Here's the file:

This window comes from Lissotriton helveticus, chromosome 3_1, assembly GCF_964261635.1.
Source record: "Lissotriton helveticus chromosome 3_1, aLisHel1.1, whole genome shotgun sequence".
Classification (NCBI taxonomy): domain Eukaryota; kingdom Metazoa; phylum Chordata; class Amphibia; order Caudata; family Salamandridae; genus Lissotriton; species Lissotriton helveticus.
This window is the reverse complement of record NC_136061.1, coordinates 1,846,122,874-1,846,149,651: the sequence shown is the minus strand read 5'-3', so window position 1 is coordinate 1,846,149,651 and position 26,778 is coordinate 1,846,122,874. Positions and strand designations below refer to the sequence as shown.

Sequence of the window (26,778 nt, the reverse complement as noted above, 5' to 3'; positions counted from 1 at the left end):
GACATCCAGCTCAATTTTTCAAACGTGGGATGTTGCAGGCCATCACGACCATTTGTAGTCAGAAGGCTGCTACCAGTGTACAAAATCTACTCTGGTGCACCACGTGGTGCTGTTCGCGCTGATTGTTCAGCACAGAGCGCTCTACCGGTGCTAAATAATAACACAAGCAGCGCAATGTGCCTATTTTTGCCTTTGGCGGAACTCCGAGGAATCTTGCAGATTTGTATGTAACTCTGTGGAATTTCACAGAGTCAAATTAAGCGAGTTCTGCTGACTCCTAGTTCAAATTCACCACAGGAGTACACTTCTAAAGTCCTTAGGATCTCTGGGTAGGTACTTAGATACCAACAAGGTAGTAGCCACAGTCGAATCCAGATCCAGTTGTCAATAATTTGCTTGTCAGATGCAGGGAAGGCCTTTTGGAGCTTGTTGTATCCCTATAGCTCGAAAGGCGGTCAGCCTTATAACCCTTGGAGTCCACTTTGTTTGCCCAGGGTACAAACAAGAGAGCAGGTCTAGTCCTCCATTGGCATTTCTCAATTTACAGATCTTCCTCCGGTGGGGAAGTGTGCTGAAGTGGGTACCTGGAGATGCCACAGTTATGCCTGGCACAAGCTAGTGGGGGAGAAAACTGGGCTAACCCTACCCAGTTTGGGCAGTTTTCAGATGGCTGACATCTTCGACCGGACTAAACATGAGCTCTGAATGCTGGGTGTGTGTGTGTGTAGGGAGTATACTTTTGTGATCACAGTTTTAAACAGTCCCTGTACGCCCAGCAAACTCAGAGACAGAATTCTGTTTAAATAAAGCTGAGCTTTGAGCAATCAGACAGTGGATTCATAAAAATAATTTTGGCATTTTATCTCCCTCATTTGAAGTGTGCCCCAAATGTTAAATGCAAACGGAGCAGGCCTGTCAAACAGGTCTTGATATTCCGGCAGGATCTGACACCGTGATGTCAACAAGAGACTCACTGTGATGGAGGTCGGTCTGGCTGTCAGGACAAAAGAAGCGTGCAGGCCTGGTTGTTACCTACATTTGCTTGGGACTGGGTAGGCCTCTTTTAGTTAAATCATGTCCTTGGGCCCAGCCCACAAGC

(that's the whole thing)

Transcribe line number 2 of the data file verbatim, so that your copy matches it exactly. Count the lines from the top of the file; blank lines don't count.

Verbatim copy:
Source record: "Lissotriton helveticus chromosome 3_1, aLisHel1.1, whole genome shotgun sequence".